JazzMonthly: What are the advantages and disadvantages about pursuing jazz as a full time career in middle age?

There are a lot of challenges. You really have to believe in what you are doing and not look at the monetary aspect of it because it’s hard to make money and it’s not easy to get people to believe in you when you’re older. I started out at 47 or 48, so I had to give club owners the impression that I had been doing this all my life, which was true, and I always dressed and presented myself well when I met them so they would think, of course this guy is in the business a long time. By doing more and more gigs, I built a strong reputation among New York musicians, which helped a lot. These “hitters” would put in a good word for me and acknowledge what I was capable of to those who would listen. On the positive side, emotionally, I’m bringing more life experience to the table, approaching the music and the business with having a successful professional life that I have lived. That includes making what I call “young man” mistakes, which I wouldn’t make again no matter what course I was pursuing. I’m also mature in the way I talk about the music and how I feel about what I’m hearing and singing. Once that conversation with a prospective employer is in full swing, I’m in the position where I have the ability to accept the job or not. Being a mature adult can set me apart from the many younger singers who want that gig. 

JazzMonthly: Tell me about your jazz career before deciding to record your debut album (re)generet-ion.

GG: Mostly a lot of live shows, and I was definitely building momentum when 9/11 happened and changed everything for so many musicians here. When that dry spell continued into the mid 2000s, I threw myself into my TV work and decided to start from scratch. I began playing everywhere from Dizzy’s to one nighters at local restaurants. The idea was always and continues to be making a living as a singer.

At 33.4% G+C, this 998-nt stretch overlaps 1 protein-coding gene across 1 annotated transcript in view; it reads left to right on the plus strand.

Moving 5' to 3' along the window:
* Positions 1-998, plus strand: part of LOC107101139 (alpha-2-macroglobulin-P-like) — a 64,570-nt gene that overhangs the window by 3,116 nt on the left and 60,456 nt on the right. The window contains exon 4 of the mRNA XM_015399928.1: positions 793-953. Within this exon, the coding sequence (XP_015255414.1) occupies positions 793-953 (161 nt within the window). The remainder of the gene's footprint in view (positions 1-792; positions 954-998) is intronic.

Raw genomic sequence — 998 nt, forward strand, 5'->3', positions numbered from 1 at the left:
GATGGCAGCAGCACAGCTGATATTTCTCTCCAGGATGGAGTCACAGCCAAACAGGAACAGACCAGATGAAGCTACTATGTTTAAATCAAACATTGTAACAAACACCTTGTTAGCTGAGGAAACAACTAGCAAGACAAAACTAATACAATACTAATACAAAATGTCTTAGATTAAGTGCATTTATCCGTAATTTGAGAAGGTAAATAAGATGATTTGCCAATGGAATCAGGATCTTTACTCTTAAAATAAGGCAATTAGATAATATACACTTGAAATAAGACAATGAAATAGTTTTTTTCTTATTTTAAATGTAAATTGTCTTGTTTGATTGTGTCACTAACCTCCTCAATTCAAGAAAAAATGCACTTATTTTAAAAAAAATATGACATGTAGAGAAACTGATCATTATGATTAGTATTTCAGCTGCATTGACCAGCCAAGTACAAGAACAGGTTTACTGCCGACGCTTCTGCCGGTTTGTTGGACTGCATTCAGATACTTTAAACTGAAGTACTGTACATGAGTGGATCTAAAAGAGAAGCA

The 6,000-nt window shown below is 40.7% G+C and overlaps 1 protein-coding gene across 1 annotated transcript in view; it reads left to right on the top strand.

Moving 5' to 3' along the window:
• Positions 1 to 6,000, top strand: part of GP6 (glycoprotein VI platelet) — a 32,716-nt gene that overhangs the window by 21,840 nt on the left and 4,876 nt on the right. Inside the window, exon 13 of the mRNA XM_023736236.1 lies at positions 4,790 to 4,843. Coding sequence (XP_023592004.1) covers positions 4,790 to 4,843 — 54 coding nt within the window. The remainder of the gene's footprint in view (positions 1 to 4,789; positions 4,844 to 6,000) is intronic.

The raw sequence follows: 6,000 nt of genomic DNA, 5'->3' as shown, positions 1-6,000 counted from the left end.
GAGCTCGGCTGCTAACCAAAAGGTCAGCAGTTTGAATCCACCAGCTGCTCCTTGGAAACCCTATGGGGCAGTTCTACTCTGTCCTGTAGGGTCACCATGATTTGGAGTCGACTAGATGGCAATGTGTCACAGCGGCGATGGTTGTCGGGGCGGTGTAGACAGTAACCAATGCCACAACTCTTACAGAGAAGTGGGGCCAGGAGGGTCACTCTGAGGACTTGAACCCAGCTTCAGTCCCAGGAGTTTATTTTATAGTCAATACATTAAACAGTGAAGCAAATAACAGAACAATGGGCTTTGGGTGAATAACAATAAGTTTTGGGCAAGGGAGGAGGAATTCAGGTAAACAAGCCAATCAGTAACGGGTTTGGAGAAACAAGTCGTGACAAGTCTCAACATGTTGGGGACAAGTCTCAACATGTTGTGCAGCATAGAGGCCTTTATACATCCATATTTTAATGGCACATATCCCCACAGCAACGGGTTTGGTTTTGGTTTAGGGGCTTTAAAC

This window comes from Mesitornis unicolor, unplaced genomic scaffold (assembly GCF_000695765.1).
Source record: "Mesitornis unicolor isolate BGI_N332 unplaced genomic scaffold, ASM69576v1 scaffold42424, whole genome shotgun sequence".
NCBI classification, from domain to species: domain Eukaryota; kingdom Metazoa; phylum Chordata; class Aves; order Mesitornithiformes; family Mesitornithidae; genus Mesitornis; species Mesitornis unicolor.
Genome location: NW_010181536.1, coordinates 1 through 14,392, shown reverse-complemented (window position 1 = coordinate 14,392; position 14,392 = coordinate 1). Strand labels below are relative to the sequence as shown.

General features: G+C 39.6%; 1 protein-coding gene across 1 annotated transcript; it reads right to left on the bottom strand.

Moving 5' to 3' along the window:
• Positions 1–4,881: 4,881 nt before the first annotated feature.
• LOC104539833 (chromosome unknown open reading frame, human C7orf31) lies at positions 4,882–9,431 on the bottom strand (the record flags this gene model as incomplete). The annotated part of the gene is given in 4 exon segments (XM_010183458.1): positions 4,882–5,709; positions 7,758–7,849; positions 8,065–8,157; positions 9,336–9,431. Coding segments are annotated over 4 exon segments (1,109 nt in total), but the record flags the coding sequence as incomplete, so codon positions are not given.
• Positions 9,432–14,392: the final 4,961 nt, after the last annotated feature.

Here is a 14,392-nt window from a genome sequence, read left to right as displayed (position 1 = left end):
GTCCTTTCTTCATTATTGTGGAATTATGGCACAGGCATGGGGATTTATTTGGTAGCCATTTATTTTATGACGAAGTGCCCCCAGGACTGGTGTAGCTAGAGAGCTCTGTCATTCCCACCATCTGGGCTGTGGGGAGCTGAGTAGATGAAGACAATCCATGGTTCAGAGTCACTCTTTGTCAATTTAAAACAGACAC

JazzMonthly: Aside from being a clever pun on your name, what does the album title mean to you and how does it reflect your artistic vision? How do you feel the recording reflects who you are as an artist and person?

gregory pix 2GG: It reflects my attempt to approach songs in different ways from what I am hearing other singers do these days, plus my desire to attach that style to songs that are not part of the typical Great American Songbook canon. I like to bring songs like “Moondance” into that structure. I remain faithful to the guts of the piece but enjoy the idea of bringing a new audience to the song. I take contemporary songwriting and give it the flavoring of jazz. I didn’t want to be another guy doing Sinatra songs, so I chose songs for the album that aren’t overly covered. I feel the album reflects my diversity as well as my desire to be artistically strong but also appealing to the listener. Sometimes jazz artists forget to give their audiences enough credit or the ability to be taken off the hook. One of the things I love about Smoke’s is that there’s an international audience there, some of whom have read about me and come to see me based on that. At the end of my show, I want them to leave with a genuine smile on their face. I love it when they say, “I had no idea who you were, but I had a great evening.” There has to be a bridge between you and the listener.

JazzMonthly: What do you feel you are communicating to the first time listener?